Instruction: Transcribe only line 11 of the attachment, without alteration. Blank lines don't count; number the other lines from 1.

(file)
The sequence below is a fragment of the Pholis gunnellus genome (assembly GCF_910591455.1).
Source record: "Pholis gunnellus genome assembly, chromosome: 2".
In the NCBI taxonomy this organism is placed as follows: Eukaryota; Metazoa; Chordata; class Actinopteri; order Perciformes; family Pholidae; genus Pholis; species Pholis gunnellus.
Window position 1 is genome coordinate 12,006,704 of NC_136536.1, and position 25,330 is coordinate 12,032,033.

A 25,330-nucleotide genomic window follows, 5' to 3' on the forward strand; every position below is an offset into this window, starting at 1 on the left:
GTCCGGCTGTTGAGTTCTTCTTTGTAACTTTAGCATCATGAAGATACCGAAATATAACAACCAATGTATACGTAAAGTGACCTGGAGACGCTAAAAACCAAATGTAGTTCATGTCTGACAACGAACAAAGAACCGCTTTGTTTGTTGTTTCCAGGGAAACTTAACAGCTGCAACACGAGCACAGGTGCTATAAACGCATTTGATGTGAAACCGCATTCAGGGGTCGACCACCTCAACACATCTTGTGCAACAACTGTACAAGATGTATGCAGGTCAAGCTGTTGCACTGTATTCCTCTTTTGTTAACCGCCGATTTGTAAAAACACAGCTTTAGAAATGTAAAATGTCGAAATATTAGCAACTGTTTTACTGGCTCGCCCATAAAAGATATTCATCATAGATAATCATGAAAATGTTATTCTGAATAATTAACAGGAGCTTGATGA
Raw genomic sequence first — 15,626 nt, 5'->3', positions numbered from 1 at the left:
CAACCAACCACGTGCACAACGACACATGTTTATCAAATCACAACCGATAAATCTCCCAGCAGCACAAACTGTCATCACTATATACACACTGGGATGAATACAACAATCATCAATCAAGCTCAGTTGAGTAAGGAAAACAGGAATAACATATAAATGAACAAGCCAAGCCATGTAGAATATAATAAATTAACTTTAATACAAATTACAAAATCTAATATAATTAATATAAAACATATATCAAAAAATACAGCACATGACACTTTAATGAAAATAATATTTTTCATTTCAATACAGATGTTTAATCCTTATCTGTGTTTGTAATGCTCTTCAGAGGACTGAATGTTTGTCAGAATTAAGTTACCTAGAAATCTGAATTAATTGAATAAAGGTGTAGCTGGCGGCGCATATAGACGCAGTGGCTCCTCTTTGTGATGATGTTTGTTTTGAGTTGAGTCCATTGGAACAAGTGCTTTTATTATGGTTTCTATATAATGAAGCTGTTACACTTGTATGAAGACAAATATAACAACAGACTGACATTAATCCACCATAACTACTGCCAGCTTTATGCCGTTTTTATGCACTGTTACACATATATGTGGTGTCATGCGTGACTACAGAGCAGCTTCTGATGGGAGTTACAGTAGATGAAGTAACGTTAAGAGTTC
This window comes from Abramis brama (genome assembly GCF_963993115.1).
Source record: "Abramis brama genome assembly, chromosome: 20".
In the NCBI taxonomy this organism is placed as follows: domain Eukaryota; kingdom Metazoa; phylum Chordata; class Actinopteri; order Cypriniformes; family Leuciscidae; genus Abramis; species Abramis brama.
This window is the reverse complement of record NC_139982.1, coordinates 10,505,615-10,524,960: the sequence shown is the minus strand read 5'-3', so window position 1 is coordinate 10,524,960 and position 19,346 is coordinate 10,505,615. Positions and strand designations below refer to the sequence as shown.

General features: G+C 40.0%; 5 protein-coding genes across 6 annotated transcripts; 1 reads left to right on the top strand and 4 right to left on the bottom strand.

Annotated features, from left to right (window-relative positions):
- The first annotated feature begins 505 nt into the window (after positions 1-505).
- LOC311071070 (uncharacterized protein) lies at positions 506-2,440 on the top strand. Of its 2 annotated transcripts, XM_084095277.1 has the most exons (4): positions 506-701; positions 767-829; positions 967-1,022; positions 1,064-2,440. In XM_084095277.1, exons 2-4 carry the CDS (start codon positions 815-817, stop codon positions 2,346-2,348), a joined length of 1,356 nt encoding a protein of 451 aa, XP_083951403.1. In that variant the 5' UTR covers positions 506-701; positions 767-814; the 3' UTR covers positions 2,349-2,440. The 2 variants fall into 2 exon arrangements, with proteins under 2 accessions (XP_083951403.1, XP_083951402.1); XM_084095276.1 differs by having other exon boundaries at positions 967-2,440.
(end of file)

In the NCBI taxonomy this organism is placed as follows: domain Eukaryota; kingdom Metazoa; phylum Chordata; class Actinopteri; order Cypriniformes; family Leuciscidae; genus Abramis; species Abramis brama.